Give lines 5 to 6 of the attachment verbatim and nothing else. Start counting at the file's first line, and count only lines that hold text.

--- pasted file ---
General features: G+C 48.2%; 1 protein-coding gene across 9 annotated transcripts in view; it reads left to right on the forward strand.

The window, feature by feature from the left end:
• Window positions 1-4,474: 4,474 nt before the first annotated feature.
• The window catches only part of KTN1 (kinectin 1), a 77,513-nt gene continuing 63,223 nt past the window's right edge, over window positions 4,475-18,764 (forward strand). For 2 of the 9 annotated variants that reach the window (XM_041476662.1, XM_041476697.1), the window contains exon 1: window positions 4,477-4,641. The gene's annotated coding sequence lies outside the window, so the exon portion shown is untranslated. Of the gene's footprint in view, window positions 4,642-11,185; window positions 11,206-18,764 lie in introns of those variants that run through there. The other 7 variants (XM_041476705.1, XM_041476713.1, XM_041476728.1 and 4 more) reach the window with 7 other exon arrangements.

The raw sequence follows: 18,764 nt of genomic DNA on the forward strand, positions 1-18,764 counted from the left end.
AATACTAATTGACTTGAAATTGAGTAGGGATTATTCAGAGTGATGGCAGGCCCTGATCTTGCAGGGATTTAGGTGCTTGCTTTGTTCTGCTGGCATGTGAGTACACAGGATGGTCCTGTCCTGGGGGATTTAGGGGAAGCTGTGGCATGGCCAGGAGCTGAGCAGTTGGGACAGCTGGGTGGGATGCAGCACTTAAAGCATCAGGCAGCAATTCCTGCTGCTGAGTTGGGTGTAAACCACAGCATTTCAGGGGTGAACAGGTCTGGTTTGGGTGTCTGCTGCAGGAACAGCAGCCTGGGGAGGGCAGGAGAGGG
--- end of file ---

The raw sequence follows: 18,764 nt of genomic DNA on the forward strand, positions 1-18,764 counted from the left end.
AATACTAATTGACTTGAAATTGAGTAGGGATTATTCAGAGTGATGGCAGGCCCTGATCTTGCAGGGATTTAGGTGCTTGCTTTGTTCTGCTGGCATGTGAGTACACAGGATGGTCCTGTCCTGGGGGATTTAGGGGAAGCTGTGGCATGGCCAGGAGCTGAGCAGTTGGGACAGCTGGGTGGGATGCAGCACTTAAAGCATCAGGCAGCAATTCCTGCTGCTGAGTTGGGTGTAAACCACAGCATTTCAGGGGTGAACAGGTCTGGTTTGGGTGTCTGCTGCAGGAACAGCAGCCTGGGGAGGGCAGGAGAGGG